NOTE: Using an online compiler is not going to work here. Please install Python 2.7x and cv2, argparse modules to actually try out this example.
For most of us, who are big fans of all those action movies, and games like Modern Warfare, Black Ops, and so on, it has always been a dream to have the opportunity of saying “Target acquired…Waiting for approval”.Team Alpha you are permitted to fire, Mission is a go. Let’s blow it guys!!! Hurrah!” Of course, well, you can’t always get what you want-But, at least now, I can get you close enough to your dream. All you need for this lesson is Python 2.7, cv2 module and it would be great if you have a nice video recorder with the help of which you can get the live video stream. Anyways, it won’t matter even if you don’t have one.
Step – 1: Check your weapons
Download Python 2.7 and ensure that you have the cv2 module (please note that the cv module is old and has been replaced by cv2 ) and the argparse module. For this :
import cv2 as cv
If this does not give an error, then you are good to go…
Step – 2: Mission details
Now that you have your weapons with you, it’s time for you to ensure that you have all the mission details required. First, we need to specify our target. So, our target is:
Now that you have your target with you, it’s time to set up a test field. Get several printouts of the target and paste them at several places in your house. Now, if you really want to get the feel, make a quadcopter, fix a small camera in it, and record the whole house properly and ensure that you cover the places where you have pasted the targets. In case if you don’t want to go through all this trouble, just grab a camera and record your house yourself. I would recommend you keep the video short.
Step – 3: Buckle up! We have a mission to complete!
Okay. This is Alpha 1 reporting on duty! Send us the mission coordinates!
You have the target, now you need to acquire it! So, for this, we are going to use the Computer Vision module (cv2).Code Snippet:
Direct Code Link: https://ide.geeksforgeeks.org/xfUet4
# construct the argument parse and parse the arguments
ap = argparse.ArgumentParser()
ap.add_argument("-v", "--video", help="path to the video file")
args = vars(ap.parse_args())
# load the video
camVideo = cv2.VideoCapture(args["video"])
# keep looping
# grab the current frame and initialize the status text
(grabbed, frame) = camVideo.read()
status = "No Target in sight"
# check to see if we have reached the end of the
if not grabbed:
# convert the frame to grayscale, blur it, and detect edges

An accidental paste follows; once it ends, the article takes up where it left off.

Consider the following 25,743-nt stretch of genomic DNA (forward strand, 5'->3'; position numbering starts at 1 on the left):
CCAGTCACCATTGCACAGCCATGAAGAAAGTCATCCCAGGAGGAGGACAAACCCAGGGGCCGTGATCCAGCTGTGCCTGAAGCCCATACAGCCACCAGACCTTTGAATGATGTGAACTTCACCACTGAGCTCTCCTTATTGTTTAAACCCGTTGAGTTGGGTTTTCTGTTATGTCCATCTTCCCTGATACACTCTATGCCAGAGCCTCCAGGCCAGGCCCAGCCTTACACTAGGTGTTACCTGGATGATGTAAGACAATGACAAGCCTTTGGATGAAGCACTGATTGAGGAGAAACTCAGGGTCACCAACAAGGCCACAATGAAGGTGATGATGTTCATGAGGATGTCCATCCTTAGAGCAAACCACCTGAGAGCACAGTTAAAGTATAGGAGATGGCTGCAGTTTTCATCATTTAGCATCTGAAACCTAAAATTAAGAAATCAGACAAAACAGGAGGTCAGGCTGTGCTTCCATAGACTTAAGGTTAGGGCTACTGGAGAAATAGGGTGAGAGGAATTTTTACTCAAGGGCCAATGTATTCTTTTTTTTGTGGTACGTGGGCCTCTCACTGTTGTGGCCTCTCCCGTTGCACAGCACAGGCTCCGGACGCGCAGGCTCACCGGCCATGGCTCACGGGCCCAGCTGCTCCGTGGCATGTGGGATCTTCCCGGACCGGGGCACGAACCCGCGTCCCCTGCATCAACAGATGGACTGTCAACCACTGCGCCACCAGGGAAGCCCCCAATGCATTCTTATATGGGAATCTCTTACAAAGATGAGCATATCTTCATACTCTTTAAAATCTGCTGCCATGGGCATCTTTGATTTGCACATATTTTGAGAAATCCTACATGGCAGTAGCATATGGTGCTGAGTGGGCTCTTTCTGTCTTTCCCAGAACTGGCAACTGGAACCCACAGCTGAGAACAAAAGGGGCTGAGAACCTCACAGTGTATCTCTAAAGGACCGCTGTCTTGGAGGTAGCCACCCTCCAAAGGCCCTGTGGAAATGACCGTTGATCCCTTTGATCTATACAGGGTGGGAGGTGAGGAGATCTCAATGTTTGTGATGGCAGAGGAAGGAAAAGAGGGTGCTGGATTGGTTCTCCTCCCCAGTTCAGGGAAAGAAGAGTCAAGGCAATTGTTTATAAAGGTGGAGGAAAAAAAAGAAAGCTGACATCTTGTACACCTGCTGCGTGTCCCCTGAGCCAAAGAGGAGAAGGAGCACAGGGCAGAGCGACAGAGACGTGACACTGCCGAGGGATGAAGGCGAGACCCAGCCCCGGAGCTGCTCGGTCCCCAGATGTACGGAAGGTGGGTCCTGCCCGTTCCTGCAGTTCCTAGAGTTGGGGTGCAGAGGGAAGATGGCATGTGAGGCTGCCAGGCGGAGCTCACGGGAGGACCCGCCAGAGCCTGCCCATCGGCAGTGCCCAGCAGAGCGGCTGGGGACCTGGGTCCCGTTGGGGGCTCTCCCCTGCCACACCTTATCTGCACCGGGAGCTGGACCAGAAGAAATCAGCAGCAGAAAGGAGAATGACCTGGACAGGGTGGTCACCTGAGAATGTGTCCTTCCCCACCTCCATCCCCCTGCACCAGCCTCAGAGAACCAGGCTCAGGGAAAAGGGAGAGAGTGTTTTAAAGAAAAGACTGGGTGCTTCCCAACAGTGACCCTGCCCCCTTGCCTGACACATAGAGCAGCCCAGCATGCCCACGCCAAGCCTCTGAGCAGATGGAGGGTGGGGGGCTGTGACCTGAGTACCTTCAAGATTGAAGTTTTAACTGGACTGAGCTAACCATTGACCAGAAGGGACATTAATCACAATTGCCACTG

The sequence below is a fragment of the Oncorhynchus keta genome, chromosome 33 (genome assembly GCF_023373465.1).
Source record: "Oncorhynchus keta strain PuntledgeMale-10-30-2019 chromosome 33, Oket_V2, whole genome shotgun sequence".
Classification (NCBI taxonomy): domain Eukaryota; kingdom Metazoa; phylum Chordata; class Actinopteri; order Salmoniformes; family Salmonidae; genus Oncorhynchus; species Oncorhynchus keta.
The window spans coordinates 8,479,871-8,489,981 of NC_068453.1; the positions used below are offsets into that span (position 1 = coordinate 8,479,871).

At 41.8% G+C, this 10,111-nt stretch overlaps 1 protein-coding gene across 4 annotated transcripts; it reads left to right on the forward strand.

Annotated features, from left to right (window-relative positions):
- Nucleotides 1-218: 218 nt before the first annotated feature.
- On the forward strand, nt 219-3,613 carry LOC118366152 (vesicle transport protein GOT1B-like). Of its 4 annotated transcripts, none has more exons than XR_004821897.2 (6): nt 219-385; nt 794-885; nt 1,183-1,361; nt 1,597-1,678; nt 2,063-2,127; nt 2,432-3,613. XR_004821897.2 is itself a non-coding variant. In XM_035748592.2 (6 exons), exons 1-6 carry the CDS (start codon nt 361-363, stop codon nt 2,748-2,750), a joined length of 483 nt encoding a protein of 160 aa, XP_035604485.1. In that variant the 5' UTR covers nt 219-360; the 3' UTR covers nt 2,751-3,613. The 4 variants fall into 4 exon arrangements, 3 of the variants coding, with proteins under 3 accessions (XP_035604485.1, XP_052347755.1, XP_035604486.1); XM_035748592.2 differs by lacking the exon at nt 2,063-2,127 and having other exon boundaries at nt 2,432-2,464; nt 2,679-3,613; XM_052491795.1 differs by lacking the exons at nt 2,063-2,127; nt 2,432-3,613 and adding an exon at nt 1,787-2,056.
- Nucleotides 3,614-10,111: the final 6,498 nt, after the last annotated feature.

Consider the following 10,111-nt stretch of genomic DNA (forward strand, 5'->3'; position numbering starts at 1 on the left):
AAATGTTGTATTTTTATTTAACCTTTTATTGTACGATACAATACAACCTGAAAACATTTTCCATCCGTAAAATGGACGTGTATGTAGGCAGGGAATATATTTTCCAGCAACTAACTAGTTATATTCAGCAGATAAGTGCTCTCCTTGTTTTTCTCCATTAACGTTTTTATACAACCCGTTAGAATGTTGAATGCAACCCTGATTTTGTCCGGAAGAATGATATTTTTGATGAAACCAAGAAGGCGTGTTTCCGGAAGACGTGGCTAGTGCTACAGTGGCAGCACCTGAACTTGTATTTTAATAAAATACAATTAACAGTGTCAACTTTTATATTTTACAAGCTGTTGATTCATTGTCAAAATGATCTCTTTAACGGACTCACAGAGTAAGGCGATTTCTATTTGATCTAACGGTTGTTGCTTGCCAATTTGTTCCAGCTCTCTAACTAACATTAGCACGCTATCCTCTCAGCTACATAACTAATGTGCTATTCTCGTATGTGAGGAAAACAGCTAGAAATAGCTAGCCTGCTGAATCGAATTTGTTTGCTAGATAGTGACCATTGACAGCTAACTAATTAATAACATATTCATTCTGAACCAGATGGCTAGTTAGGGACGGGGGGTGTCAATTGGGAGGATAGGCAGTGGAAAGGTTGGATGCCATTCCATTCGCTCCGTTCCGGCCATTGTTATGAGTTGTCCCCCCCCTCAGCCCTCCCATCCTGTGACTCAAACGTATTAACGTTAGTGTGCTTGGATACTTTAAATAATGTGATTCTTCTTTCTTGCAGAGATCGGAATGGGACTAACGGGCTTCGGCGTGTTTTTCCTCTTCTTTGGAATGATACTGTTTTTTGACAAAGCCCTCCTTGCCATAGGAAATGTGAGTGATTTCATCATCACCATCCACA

gray = cv2.cvtColor(frame, cv2.COLOR_BGR2GRAY) #grayscale
blurred = cv2.GaussianBlur(gray, (7, 7), 0) #blur
edged = cv2.Canny(blurred, 50, 150) #canny edge detection
# find contours in the edge map
(cnts, _) = cv2.findContours(edged.copy(), cv2.RETR_EXTERNAL,
# loop over the contours
for cnt in cnts:
cv2.drawContours(frame, [approx], -1, (0, 0, 255), 4)
status = "Target(s) in sight!"
# draw the status text on the frame
cv2.putText(frame, status, (20, 30), cv2.FONT_HERSHEY_SIMPLEX,
0.5,(0, 0, 255), 2)
# show the frame and record if a key is pressed
key = cv2.waitKey(1) & 0xFF
# if the 's' key is pressed, stop the loop
if key == ord("s"):
# cleanup the input recorded video and close any open windows
We loop over each frame of the recorded video and for detection of our target we convert it to gray-scale, blur it, and finally use the canny edge detection method to find the outlined image.
Remember that, camVideo.read() will return a tuple with the first element specifying whether the frame was read successfully or not, the second element is the actual frame we will be working on!
Now, once you have the frame, we will use contour approximation and then check the number of elements in the output obtained from the previous step. If the number of elements is 5, then we have the regular pentagon that we were looking for, and hence we update the status.
Now this all was quite easy and basic. If you really want to build one such program then you should have a look at various filters to remove noise effects from the frame to get a more accurate result. The best thing you can do is keep experimenting!
Try this exercise at your house, record the video and share your results with us…
Signing off! Peace! Stay safe 🙂
About the author:
Vishwesh Shrimali is an Undergraduate Mechanical Engineering student at BITS Pilani. He fulfills all the requirements not taught in his branch- white hat hacker, network security operator, and an ex – Competitive Programmer. As a firm believer in the power of Python, his majority of work has been in the same language. Whenever he gets some time apart from programming, attending classes, watching CSI Cyber, he goes for a long walk and plays guitar in silence. His motto of life is – “Enjoy your life, ‘cause it’s worth enjoying!”
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